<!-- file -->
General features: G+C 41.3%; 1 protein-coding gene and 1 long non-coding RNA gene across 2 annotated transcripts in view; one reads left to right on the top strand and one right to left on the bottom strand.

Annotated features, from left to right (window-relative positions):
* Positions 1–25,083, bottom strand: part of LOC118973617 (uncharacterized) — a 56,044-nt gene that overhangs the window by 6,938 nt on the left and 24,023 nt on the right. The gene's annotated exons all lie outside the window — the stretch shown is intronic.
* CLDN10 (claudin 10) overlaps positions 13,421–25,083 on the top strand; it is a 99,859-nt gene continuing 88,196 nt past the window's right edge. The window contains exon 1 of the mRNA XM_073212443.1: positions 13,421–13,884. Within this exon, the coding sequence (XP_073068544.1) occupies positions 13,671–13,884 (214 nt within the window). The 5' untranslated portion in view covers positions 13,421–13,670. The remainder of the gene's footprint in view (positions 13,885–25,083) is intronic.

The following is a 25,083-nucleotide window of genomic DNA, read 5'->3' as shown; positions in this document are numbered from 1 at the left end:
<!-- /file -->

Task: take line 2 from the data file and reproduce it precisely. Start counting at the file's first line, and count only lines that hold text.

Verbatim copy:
Annotated features, from left to right (window-relative positions):